Aiko Kin, a 59-year-old nurse in Ishinomaki, Miyagi Prefecture, has been awarded the Florence Nightingale Medal by the International Committee of the Red Cross for her dedication to the victims of the 2011 quake and tsunami.

Kin, deputy director and head nurse at the Ishinomaki Red Cross Hospital, was among 32 nurses from 16 countries to receive the medal, which honors “exceptional courage and devotion to victims of armed conflict or natural disaster.”

“I’m sure my (late) husband would have been the happiest person to hear the news,” she said.

Before the 9.0-magnitude Great East Japan Earthquake rocked the northeast and triggered tsunami that devastated Tohoku’s coastal areas on March 11, 2011, Kin and her husband, 61, had agreed that in an emergency, they would meet up at the hospital.

In the immediate aftermath of the catastrophe, she worked frantically in the hospital’s hastily set up emergency headquarters, which served as the main aid center in the coastal city, believing she would be reunited with her husband soon.

Kin waited for weeks, but he never returned.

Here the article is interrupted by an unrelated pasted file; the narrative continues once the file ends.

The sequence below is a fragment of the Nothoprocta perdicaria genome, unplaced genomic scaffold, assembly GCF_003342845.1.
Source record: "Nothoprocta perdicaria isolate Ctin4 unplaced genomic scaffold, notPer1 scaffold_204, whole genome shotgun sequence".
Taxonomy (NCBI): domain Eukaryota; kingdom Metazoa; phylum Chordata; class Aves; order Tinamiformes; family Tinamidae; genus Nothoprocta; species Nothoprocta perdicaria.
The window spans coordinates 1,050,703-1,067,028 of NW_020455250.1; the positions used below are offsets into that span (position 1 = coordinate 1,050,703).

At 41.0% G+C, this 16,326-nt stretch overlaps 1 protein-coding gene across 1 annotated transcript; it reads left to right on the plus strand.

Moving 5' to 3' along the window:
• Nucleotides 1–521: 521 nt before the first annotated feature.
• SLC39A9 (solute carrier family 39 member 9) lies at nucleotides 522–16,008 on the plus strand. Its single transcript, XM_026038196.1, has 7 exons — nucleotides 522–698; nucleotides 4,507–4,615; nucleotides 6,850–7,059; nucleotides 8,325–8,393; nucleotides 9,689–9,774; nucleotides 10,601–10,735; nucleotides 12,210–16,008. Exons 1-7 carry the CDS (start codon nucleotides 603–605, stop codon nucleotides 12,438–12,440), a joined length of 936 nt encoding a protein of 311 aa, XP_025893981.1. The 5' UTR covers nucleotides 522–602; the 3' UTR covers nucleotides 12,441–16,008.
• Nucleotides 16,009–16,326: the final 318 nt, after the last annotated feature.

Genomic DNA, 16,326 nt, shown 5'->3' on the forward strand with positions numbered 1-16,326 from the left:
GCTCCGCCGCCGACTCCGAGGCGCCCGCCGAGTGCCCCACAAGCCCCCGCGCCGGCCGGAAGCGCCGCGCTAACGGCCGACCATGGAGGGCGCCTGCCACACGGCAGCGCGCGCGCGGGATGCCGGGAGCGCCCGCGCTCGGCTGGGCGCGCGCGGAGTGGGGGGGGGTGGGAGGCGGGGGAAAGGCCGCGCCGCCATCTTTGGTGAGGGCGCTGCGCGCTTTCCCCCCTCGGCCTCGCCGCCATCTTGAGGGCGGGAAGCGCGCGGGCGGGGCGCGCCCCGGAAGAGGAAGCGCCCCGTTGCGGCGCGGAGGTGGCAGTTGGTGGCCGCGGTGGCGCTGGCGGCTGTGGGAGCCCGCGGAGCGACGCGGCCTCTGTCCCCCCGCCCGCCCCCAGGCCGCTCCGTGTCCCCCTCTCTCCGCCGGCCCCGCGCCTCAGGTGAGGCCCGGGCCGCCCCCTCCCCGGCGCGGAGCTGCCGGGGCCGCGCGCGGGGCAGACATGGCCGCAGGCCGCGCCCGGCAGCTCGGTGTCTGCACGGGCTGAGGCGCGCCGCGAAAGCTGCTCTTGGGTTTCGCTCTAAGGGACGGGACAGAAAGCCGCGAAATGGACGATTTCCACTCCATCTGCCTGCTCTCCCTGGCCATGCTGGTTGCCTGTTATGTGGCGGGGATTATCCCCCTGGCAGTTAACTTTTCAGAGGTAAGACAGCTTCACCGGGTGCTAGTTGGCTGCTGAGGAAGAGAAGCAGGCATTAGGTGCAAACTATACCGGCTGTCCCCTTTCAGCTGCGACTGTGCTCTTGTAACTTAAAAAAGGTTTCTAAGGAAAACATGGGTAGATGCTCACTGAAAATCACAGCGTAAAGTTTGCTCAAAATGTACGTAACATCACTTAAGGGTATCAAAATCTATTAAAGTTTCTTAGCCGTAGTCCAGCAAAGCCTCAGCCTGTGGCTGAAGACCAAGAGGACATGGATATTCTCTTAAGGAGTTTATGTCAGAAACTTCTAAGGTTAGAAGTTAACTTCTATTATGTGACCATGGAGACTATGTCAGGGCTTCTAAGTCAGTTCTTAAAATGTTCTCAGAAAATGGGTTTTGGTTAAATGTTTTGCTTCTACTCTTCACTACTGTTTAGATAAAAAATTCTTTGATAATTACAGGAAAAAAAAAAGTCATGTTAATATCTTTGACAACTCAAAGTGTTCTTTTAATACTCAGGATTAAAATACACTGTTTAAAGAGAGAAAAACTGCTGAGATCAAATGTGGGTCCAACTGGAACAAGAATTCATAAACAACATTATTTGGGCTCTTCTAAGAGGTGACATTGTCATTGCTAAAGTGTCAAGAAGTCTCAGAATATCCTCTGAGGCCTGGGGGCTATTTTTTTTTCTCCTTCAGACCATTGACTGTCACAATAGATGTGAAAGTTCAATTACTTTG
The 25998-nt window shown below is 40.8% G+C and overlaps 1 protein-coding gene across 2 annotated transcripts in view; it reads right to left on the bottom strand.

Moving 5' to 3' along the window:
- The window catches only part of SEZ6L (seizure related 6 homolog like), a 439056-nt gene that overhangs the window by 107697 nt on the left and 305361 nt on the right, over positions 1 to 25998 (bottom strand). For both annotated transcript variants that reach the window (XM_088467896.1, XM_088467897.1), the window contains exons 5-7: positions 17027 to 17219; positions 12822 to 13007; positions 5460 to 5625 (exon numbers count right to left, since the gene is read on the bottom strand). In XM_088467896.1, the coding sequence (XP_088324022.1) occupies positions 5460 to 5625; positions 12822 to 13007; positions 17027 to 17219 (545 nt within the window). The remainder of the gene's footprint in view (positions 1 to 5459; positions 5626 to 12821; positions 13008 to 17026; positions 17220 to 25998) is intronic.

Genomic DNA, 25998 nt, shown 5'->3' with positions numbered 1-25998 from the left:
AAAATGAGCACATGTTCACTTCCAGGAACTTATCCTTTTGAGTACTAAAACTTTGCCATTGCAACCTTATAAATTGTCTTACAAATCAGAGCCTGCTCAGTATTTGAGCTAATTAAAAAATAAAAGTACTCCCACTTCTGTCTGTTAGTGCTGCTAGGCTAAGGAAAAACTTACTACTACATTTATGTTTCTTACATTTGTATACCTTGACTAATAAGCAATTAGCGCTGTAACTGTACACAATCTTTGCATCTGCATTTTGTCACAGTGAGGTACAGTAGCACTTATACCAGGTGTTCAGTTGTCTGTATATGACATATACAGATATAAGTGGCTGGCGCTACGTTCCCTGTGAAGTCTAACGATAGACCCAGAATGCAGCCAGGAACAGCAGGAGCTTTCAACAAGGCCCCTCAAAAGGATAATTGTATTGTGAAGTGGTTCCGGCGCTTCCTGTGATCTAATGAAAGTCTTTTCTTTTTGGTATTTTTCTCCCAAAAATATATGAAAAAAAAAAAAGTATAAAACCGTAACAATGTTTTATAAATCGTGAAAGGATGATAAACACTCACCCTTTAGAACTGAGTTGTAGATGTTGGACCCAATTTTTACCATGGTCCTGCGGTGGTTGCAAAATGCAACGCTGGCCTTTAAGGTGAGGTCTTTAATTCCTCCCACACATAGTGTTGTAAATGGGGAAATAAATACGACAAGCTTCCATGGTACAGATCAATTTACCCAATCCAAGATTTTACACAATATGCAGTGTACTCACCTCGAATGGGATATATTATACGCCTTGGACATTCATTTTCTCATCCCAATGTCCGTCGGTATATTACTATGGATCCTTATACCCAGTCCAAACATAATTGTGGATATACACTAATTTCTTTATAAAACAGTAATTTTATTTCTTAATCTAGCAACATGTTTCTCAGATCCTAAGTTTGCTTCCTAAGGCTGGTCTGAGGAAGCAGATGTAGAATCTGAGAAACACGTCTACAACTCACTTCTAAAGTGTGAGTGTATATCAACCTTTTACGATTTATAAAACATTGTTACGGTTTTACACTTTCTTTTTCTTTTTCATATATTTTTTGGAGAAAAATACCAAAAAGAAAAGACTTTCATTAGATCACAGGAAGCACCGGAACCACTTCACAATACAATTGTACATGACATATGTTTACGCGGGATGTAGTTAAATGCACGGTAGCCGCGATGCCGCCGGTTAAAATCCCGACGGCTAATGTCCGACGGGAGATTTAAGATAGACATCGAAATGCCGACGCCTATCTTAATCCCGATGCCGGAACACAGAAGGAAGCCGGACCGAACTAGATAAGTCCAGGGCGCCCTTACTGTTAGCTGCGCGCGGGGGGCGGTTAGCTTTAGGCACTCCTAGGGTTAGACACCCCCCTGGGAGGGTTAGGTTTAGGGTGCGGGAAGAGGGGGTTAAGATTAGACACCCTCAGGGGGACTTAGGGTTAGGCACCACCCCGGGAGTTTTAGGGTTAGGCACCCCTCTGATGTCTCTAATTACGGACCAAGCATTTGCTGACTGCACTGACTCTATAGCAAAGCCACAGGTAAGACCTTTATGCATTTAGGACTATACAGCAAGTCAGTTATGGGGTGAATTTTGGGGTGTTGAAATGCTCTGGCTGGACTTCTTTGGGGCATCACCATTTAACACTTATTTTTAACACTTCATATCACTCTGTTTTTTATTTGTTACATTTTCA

Shortly before orientation at the hospital on April 1 that year, Kin learned that the body of her husband had been found. Despite her grief, she still managed to hand each of the new nurses a letter of appointment with a smile.

“I was not the only one at the hospital who had to continue working while relatives remained missing. I just fulfilled my mission to protect people’s lives together with my colleagues,” Kin explained.

But when she lies in bed her eyes still fill with tears.

“The sadness never disappears, but I decided to accept the medal in honor of all the staff at the hospital who aided victims,” she said.

Raised in Miyagi, Kin has worked at the Red Cross hospital for 38 years. When it was relocated in 2006, she suggested emergency power and oxygen supply systems be installed in anticipation of a large-scale disaster.

The value of those preparations was proved in the March 2011 calamities, according to the hospital.

“Taking care of patients — that is the only thing I can do,” Kin said modestly. “So I would probably choose to become a nurse if I were born again.”

The eldest of her two sons has also decided to follow in Kin’s footsteps.

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